“That would be a discrete app that an [information technology] person today would know how to use, but trying to scale that knowledge across 6,000 new Cyber Command personnel isn’t really sustainable,” Pound said. “So we say, ‘This is the functionality the specific tool provides. These are the command-line arguments to make it work. Let’s abstract that complexity and call it an app and, better yet, let’s let the cyber planner talk about it in terms of effects rather than talking about it in discrete terms.’”

Then the operators take those abstracted effects and use them to plan courses of action to defend their networks, Pound said, noting that the original tools aren’t gone — they’re still available for sophisticated Plan X users.

Finding a data model
Pound says a data model for cyber allows Plan X engineers to rigorously define terminology and objects in cyberspace, for example, an Internet protocol address, a media access control address, a network interface or a piece of software.

When he and his engineers began thinking about building a data model, Pound said, the prospect looked monumental, because so many things had to be defined, and in the proper way. So they looked at existing data models and found one called CybOX, for Cyber Observable Expressions.

Mitre Corporation, a federally funded research and development center, developed the model using standards called STIX and TAXII that Mitre helped develop to allow sharing of cyber threat information. The effort stemmed from a 2015 executive order to promote private-sector cybersecurity information sharing, Pound said.

“We made use of that data model on Plan X, because it was so rich,” he added, “and we’ve augmented the data model with military decision-making objects to support the full scope of what Plan X is trying to do. We were able to plug that right in and use it very effectively — a big win for us.”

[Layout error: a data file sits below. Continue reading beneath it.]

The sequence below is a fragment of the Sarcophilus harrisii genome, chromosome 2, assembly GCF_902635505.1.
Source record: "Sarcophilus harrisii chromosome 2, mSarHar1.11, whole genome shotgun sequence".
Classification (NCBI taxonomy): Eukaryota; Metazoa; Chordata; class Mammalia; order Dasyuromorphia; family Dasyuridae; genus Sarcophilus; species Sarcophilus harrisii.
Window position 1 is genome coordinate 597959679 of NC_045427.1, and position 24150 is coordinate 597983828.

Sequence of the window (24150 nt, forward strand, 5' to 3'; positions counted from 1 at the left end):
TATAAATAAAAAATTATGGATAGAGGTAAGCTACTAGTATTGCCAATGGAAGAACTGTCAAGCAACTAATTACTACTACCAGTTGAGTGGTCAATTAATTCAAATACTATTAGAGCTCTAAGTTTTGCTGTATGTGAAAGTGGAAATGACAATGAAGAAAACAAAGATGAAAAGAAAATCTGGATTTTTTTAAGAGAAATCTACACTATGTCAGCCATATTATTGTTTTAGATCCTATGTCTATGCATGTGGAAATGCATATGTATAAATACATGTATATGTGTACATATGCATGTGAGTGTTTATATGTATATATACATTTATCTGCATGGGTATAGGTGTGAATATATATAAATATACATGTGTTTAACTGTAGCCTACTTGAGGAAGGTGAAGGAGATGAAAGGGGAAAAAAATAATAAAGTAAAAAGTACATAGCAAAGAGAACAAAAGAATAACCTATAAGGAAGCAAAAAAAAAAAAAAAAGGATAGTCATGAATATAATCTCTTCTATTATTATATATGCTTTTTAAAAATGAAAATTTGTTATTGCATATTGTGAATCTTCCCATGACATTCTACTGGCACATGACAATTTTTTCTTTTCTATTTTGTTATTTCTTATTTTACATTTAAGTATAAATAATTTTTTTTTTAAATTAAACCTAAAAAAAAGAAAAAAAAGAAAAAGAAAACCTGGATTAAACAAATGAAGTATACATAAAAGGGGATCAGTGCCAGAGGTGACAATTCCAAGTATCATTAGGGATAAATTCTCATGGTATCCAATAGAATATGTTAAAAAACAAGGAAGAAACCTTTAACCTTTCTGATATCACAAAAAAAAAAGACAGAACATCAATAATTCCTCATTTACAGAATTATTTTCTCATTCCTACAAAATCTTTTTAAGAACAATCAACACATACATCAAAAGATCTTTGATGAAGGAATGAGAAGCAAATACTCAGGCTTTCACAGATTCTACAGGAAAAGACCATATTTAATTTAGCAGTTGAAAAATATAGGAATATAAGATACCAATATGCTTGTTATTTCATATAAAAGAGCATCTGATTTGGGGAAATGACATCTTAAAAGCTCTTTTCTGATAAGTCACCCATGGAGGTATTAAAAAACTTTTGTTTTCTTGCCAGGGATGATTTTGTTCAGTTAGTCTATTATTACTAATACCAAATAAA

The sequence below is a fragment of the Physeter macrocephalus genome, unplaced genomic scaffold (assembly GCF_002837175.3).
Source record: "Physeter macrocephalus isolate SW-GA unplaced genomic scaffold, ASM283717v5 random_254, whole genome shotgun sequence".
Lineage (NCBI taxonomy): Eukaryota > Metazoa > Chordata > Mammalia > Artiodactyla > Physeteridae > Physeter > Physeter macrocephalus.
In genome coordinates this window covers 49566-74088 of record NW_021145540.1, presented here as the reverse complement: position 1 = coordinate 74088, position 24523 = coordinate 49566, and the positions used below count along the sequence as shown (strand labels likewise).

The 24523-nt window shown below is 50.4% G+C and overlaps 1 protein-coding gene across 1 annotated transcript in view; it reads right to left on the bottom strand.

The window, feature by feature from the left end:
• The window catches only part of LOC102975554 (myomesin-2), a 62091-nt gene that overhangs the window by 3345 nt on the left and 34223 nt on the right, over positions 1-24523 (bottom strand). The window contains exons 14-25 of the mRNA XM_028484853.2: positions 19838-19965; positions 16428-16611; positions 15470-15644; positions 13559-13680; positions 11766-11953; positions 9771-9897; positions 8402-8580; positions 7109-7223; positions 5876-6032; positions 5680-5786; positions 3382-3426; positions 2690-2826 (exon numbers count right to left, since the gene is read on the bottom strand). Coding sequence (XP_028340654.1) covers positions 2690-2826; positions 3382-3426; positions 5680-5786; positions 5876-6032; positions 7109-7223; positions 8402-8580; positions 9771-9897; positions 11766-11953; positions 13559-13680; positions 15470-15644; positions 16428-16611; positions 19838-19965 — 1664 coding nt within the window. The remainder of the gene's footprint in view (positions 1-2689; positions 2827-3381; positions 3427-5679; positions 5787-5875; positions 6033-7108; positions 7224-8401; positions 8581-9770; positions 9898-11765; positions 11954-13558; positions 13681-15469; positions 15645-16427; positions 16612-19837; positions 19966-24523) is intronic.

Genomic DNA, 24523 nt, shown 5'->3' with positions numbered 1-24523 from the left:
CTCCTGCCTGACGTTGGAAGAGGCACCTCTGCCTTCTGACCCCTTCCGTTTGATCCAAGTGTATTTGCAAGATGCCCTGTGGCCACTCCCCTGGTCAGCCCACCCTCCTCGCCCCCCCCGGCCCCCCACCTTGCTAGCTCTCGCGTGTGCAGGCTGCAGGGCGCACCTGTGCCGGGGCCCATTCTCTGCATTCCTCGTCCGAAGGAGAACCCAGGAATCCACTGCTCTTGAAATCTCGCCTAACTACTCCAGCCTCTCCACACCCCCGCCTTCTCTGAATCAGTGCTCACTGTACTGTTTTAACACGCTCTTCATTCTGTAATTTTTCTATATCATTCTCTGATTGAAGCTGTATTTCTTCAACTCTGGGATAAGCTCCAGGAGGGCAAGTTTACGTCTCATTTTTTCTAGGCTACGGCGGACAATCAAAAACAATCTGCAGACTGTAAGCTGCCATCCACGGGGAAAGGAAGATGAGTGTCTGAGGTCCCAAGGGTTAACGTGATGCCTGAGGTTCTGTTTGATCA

Not everyone has adopted the standards, he said, but because Plan X is adopting them it might prompt others — commercially and in DOD — to use them.

Building courses of action
Another win for the Plan X team is a planned construction model that allows operators to build courses of action visually and graphically.

“We were heavily influenced by training capabilities that came out of Google Silicon Valley. One of them is called Scratch, and it is a visual programming language that’s centered on blocks.” Rather than having to know a text-based programming language, he explained, the programmer uses blocks of commands that can be stacked on top of each other.

The language is conditional, he said – “if this happens, then do this,” expressed with a block.  “And if I want to do something 10 times, the loop is expressed in a block shaped like a sideways U,” Pound said. “If I want to do something 10 times, I grab this sideways U and put something inside it, and [the U] does the thing 10 times. That’s been huge.”

He added, “Once again we’re abstracting very nuanced, esoteric concepts into formats that are easy to understand for a broad range of folks. We figured this out through a lot of iteration and back and forth with our military partners.”

The graphic nature of the programming, Pound said, is how a military planner would build a course of action — visually. That course of action could become an app that could be saved in the Plan X app store, then future operators could pull it out of the app store and change the parameters for their specific application.

“It’s taken us a long time to get here,” Pound said, “and we’ve worked super hard to make this programming model and abstraction, and to do it in a visual way so the battle space is the main focus.”

Plan X, he said, will be transitioned to DOD and U.S. Cyber Command in 2017.